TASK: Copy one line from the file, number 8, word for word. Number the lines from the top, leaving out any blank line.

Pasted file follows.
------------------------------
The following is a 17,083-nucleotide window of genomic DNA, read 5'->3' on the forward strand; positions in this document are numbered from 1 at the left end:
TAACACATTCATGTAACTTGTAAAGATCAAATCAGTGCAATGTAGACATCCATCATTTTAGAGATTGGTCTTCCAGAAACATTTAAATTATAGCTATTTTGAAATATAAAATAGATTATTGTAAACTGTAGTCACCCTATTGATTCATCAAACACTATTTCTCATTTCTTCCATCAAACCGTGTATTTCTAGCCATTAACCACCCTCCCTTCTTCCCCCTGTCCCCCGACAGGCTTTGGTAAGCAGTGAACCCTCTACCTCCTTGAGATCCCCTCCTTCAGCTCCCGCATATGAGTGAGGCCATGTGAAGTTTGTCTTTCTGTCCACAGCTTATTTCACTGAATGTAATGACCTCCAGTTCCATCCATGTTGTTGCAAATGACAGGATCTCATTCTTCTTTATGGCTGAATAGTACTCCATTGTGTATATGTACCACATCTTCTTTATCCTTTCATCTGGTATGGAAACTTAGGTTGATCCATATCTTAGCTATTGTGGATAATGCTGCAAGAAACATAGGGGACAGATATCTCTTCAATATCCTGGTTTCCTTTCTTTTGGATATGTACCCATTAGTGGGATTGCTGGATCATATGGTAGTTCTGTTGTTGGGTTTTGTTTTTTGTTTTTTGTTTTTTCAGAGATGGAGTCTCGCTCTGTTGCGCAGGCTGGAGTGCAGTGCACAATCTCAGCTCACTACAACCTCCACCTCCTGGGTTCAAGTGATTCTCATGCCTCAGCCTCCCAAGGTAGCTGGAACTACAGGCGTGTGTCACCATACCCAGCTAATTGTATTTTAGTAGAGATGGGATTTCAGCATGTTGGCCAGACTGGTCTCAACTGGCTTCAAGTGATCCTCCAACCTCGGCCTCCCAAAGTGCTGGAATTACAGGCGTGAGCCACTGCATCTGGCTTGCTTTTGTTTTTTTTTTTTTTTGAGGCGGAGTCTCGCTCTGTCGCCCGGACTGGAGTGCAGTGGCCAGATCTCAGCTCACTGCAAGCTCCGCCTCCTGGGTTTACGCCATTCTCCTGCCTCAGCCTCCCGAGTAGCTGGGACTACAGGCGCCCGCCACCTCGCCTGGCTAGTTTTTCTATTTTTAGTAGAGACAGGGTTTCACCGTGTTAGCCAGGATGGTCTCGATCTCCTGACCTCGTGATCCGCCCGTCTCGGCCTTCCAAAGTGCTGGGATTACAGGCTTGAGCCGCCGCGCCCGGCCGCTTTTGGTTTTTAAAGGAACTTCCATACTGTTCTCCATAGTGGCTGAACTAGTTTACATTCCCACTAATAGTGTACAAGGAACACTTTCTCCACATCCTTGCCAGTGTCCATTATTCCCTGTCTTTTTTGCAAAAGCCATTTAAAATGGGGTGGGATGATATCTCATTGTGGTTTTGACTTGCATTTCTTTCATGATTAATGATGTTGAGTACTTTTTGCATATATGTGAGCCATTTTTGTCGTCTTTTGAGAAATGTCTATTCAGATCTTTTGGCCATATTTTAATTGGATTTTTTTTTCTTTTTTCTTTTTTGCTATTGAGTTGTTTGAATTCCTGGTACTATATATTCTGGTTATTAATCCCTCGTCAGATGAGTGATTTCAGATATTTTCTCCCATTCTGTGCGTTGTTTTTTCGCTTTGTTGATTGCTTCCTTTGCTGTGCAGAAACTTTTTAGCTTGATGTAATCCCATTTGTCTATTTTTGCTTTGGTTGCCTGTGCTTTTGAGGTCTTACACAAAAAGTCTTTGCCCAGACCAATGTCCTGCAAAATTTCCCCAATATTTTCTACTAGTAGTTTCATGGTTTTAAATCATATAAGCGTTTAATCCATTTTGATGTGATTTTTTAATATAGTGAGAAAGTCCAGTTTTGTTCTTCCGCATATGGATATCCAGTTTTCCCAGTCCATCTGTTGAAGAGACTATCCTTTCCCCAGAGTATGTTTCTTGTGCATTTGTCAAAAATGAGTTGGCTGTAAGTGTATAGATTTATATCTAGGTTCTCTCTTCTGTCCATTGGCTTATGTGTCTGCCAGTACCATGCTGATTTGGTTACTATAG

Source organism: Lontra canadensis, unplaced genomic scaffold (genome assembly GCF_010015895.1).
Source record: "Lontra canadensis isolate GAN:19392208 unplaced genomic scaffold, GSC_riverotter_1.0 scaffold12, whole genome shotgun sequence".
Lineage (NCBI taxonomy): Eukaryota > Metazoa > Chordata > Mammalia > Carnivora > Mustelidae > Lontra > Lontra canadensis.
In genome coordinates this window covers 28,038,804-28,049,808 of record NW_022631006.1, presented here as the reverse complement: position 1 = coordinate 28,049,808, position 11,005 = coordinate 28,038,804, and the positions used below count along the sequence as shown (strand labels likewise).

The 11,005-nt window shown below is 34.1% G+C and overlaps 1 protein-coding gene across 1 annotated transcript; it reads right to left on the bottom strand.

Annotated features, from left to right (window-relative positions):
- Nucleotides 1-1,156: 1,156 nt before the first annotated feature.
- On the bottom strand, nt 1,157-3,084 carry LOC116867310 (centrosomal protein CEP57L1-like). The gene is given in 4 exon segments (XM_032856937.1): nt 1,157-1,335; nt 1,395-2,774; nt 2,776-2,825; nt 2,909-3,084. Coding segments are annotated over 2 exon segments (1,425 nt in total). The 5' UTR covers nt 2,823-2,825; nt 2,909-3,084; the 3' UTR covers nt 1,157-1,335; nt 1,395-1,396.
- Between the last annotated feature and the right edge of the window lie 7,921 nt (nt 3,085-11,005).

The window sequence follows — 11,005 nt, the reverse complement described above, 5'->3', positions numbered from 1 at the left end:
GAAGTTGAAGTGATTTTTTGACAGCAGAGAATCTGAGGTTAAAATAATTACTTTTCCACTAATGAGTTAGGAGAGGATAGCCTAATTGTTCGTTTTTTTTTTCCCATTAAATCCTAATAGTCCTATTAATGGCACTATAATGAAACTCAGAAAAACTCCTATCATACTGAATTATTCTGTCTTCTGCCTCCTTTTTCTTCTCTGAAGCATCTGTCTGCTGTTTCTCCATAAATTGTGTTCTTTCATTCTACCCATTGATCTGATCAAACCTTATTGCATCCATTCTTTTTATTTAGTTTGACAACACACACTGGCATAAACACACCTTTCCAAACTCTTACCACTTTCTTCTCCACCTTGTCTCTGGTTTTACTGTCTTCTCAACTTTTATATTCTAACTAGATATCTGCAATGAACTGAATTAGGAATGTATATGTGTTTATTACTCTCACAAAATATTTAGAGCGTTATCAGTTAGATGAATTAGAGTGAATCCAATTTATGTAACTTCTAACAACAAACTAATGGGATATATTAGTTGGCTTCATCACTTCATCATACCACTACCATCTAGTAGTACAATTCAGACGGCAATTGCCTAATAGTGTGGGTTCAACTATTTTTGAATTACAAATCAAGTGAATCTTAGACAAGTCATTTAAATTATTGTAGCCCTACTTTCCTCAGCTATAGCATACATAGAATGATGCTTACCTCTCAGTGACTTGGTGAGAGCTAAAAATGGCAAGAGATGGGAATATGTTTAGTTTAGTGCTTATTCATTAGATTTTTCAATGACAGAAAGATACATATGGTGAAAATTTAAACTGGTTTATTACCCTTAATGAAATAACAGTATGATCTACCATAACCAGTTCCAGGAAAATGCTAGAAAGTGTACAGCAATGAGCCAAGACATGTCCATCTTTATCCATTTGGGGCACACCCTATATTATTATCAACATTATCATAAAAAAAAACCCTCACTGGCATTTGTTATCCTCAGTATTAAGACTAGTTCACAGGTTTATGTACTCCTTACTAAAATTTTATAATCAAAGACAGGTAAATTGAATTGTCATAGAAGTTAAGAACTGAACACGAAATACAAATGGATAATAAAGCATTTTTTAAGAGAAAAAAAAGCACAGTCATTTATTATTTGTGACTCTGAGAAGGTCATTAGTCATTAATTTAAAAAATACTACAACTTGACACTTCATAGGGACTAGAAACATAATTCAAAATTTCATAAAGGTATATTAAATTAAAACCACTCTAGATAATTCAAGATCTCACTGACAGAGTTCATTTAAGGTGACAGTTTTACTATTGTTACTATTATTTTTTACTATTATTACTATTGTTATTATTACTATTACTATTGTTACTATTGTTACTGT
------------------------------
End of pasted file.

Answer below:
Annotated features, from left to right (window-relative positions):